In Mato Grosso do Sul, Petrobras is studying the best way to complete the construction of a new fertilizer factory, which already has 83% of the work completed. It will be another plant in production in Brazil. “Decisions are being taken within the framework of the new government.”
Located in Paraná, another factory is “hibernated”, that is, with production paralyzed. According to Polidoro, this unit and the factory under construction in Mato Grosso do Sul were in the process of being sold, which was canceled by Petrobras. “Now, we are reviewing how Petrobras will restart production in Paraná and finish the work in Mato Grosso do Sul.”
The business model is being studied by Petrobras and the Ministry of Mines and Energy.
According to the advisor, in the case of nitrogen, Brazil would go from importing 92% to around 60% to 65%, which means a drop in external dependence by one third.
“It takes Brazil out of the risk of running out of fertilizer in the world and in Brazil. Producing 30% to 40% already provides security to get through these international sighs and bumps”. Regarding potassium, Brazil imports 96% of what it consumes. “It’s even more critical.”
According to Polidoro, potassium is one of the most widely used fertilizers in agriculture and the factory of the private company Mosaic Fertilizantes, in Sergipe, intends to expand production until 2030, which will provide a small relief from dependence. There are also projects in Amazonas, which are still undergoing environmental and social feasibility studies, due to indigenous issues.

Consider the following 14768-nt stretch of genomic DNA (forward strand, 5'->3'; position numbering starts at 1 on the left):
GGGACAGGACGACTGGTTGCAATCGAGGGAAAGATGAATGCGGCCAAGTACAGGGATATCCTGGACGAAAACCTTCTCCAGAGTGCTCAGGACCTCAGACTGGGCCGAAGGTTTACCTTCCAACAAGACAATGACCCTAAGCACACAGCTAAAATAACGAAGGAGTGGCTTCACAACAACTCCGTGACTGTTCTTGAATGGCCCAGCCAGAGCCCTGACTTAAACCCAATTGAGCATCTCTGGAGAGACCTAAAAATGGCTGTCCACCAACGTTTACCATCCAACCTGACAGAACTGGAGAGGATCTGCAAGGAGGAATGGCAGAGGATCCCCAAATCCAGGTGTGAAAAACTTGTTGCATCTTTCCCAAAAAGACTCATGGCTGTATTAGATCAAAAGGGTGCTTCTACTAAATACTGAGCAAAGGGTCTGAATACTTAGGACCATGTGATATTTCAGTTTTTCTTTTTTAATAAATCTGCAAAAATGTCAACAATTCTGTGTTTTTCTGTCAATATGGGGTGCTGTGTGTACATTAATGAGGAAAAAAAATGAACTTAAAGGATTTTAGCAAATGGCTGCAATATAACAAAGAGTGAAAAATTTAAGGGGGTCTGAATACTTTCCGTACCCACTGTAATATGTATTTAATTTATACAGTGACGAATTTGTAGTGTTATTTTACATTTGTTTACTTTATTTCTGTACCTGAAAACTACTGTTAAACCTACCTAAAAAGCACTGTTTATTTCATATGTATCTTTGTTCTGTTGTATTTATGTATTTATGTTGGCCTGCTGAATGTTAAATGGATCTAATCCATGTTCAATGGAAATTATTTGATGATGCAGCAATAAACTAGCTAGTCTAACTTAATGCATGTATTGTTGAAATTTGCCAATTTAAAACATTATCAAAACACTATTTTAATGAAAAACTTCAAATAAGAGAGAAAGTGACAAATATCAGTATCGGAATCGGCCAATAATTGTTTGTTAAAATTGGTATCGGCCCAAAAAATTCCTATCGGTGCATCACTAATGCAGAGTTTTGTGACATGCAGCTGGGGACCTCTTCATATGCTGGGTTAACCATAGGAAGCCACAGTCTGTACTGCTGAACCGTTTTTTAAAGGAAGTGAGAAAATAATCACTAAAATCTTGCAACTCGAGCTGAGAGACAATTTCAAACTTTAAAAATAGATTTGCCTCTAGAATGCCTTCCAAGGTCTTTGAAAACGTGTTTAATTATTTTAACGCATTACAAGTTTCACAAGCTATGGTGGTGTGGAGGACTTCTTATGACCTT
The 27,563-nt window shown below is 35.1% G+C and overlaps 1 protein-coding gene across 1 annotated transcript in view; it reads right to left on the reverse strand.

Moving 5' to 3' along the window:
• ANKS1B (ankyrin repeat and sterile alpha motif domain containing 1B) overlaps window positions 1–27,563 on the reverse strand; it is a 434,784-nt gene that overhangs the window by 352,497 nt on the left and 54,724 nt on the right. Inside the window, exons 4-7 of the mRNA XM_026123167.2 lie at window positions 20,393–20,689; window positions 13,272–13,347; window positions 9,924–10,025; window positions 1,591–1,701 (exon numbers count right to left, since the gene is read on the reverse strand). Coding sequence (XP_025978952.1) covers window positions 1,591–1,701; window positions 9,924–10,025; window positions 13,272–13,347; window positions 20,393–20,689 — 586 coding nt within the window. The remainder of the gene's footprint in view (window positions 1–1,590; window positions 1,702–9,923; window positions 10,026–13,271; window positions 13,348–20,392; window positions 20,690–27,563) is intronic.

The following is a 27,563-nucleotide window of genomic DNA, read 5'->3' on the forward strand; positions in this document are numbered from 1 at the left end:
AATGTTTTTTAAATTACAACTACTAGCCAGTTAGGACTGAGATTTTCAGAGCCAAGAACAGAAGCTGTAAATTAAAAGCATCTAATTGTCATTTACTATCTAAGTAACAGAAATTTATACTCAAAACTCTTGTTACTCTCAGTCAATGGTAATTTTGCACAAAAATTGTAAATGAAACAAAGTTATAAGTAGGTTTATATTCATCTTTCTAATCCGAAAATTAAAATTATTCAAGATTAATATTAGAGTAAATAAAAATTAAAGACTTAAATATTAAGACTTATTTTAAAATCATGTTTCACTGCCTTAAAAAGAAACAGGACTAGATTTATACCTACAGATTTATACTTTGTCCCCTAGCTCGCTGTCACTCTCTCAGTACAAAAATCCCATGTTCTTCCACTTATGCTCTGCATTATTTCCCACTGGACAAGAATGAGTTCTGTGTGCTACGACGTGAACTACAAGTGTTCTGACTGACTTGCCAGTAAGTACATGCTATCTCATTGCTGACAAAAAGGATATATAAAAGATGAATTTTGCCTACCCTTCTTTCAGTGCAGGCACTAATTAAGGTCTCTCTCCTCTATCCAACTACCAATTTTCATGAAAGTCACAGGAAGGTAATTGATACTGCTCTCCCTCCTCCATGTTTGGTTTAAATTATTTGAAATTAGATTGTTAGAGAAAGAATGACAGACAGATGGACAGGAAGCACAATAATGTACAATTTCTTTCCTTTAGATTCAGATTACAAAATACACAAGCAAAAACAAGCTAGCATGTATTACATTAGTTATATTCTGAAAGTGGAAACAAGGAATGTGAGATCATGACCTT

In the case of phosphorus, the situation is more relaxed. Brazil imports around 70% and could drop to less than 50% with investments, due to the existence of a lot of phosphorus in the country. Projects related to phosphorus also have social issues, because it is a mining activity, which causes an impact.
“Everything has to be done very carefully. Therefore, the National Fertilizer Plan was created. The National Council of Fertilizers and Plant Nutrition (Confert) was also created, whose function is to order and create a long and strong governance for sustainable economic development. With the strengthening and improvement of the national plan, the perspective is to make Brazil safe for agricultural production with regard to these inputs.”